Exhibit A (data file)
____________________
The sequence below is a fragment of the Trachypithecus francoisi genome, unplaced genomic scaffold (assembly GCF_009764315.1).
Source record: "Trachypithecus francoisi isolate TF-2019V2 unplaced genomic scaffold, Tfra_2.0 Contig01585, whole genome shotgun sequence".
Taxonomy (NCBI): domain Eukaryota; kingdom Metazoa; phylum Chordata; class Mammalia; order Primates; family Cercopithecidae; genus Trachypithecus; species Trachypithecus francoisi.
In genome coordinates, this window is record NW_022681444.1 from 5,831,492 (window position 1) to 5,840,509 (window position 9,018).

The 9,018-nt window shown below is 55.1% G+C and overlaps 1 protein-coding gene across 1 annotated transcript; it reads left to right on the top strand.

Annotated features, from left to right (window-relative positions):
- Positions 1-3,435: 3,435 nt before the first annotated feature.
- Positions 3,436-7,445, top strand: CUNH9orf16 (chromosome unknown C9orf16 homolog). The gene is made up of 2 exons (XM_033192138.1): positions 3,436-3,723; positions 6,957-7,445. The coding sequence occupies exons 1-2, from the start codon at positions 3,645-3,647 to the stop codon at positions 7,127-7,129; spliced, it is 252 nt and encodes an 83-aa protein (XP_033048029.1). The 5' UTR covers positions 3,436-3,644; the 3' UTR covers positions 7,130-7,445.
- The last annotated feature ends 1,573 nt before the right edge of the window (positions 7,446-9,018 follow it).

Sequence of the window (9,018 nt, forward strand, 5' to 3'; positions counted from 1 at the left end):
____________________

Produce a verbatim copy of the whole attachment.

The sequence below is a fragment of the Trachypithecus francoisi genome, unplaced genomic scaffold (assembly GCF_009764315.1).
Source record: "Trachypithecus francoisi isolate TF-2019V2 unplaced genomic scaffold, Tfra_2.0 Contig01585, whole genome shotgun sequence".
Taxonomy (NCBI): domain Eukaryota; kingdom Metazoa; phylum Chordata; class Mammalia; order Primates; family Cercopithecidae; genus Trachypithecus; species Trachypithecus francoisi.
In genome coordinates, this window is record NW_022681444.1 from 5,831,492 (window position 1) to 5,840,509 (window position 9,018).

The 9,018-nt window shown below is 55.1% G+C and overlaps 1 protein-coding gene across 1 annotated transcript; it reads left to right on the top strand.

Annotated features, from left to right (window-relative positions):
- Positions 1-3,435: 3,435 nt before the first annotated feature.
- Positions 3,436-7,445, top strand: CUNH9orf16 (chromosome unknown C9orf16 homolog). The gene is made up of 2 exons (XM_033192138.1): positions 3,436-3,723; positions 6,957-7,445. The coding sequence occupies exons 1-2, from the start codon at positions 3,645-3,647 to the stop codon at positions 7,127-7,129; spliced, it is 252 nt and encodes an 83-aa protein (XP_033048029.1). The 5' UTR covers positions 3,436-3,644; the 3' UTR covers positions 7,130-7,445.
- The last annotated feature ends 1,573 nt before the right edge of the window (positions 7,446-9,018 follow it).

Sequence of the window (9,018 nt, forward strand, 5' to 3'; positions counted from 1 at the left end):